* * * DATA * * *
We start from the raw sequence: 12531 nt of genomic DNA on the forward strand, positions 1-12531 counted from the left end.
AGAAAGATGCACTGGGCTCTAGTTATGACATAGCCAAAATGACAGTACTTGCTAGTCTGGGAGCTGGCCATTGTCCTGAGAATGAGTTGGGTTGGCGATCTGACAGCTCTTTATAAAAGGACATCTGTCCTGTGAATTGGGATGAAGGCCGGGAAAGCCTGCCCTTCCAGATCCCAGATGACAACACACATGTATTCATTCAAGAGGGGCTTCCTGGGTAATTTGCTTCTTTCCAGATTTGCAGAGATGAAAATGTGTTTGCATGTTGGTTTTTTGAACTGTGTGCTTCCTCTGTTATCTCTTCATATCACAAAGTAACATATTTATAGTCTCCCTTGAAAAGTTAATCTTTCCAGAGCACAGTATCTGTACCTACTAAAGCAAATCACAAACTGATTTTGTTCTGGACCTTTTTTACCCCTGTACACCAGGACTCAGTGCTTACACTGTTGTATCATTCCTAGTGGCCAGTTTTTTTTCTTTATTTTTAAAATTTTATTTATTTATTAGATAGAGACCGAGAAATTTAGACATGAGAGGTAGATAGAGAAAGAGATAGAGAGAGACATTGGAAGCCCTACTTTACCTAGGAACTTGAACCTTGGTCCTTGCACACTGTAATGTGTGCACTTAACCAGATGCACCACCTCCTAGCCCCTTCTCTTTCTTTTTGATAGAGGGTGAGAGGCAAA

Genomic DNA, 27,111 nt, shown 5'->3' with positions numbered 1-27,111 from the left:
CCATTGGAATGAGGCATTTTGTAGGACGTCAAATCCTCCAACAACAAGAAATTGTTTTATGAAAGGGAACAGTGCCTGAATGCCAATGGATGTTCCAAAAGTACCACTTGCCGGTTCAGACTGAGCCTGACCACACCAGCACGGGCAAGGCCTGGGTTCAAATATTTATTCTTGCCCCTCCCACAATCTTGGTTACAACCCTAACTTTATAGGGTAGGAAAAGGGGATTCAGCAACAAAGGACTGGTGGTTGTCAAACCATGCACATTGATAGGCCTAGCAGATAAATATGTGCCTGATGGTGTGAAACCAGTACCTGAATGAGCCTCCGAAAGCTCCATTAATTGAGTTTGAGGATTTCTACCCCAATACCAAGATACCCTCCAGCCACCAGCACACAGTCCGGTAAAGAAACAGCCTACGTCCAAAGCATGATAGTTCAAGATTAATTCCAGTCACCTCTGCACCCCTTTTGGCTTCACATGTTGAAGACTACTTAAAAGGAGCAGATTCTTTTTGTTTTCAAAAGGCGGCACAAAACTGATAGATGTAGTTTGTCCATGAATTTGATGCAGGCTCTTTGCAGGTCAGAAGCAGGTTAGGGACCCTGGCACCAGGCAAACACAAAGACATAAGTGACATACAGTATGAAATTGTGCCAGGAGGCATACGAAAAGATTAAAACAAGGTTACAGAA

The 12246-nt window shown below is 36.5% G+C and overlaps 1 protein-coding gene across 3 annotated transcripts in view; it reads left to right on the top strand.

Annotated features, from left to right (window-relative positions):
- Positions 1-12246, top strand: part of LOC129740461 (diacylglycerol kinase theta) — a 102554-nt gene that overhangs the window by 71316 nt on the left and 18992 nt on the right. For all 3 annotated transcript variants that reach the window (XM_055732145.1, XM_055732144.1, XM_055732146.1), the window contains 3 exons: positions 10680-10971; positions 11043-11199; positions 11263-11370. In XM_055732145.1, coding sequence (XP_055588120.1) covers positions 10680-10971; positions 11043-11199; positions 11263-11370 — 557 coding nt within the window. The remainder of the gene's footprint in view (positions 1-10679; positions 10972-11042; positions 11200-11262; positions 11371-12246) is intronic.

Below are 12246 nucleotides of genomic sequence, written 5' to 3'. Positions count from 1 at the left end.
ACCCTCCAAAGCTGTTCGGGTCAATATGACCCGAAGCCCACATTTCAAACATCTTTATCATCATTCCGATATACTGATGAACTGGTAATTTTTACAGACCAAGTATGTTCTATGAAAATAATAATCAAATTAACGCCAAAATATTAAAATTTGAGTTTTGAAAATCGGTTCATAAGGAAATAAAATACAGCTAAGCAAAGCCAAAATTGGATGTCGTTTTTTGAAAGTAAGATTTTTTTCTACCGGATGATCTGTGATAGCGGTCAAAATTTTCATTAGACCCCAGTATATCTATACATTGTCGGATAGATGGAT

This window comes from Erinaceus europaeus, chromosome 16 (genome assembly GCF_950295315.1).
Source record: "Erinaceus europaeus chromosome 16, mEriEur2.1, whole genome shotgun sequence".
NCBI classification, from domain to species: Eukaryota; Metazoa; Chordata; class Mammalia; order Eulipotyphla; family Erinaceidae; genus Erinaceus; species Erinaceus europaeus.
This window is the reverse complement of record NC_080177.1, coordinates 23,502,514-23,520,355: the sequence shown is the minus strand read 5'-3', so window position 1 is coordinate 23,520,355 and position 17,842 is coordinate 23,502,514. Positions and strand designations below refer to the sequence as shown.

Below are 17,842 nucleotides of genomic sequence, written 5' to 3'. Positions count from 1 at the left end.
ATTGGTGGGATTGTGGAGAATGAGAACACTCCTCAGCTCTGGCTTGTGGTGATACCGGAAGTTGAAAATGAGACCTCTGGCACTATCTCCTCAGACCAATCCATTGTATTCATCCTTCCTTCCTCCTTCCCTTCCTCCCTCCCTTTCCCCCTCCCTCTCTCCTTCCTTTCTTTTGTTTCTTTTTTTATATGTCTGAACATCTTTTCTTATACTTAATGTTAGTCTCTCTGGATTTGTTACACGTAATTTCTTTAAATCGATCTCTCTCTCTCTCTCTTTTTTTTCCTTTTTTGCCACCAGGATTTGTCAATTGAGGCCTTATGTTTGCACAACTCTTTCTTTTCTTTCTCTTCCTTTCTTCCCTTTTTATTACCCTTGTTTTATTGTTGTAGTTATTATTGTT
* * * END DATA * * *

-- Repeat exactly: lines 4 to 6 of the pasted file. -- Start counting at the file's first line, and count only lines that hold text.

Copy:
CCATTGGAATGAGGCATTTTGTAGGACGTCAAATCCTCCAACAACAAGAAATTGTTTTATGAAAGGGAACAGTGCCTGAATGCCAATGGATGTTCCAAAAGTACCACTTGCCGGTTCAGACTGAGCCTGACCACACCAGCACGGGCAAGGCCTGGGTTCAAATATTTATTCTTGCCCCTCCCACAATCTTGGTTACAACCCTAACTTTATAGGGTAGGAAAAGGGGATTCAGCAACAAAGGACTGGTGGTTGTCAAACCATGCACATTGATAGGCCTAGCAGATAAATATGTGCCTGATGGTGTGAAACCAGTACCTGAATGAGCCTCCGAAAGCTCCATTAATTGAGTTTGAGGATTTCTACCCCAATACCAAGATACCCTCCAGCCACCAGCACACAGTCCGGTAAAGAAACAGCCTACGTCCAAAGCATGATAGTTCAAGATTAATTCCAGTCACCTCTGCACCCCTTTTGGCTTCACATGTTGAAGACTACTTAAAAGGAGCAGATTCTTTTTGTTTTCAAAAGGCGGCACAAAACTGATAGATGTAGTTTGTCCATGAATTTGATGCAGGCTCTTTGCAGGTCAGAAGCAGGTTAGGGACCCTGGCACCAGGCAAACACAAAGACATAAGTGACATACAGTATGAAATTGTGCCAGGAGGCATACGAAAAGATTAAAACAAGGTTACAGAA

The 12246-nt window shown below is 36.5% G+C and overlaps 1 protein-coding gene across 3 annotated transcripts in view; it reads left to right on the top strand.

Annotated features, from left to right (window-relative positions):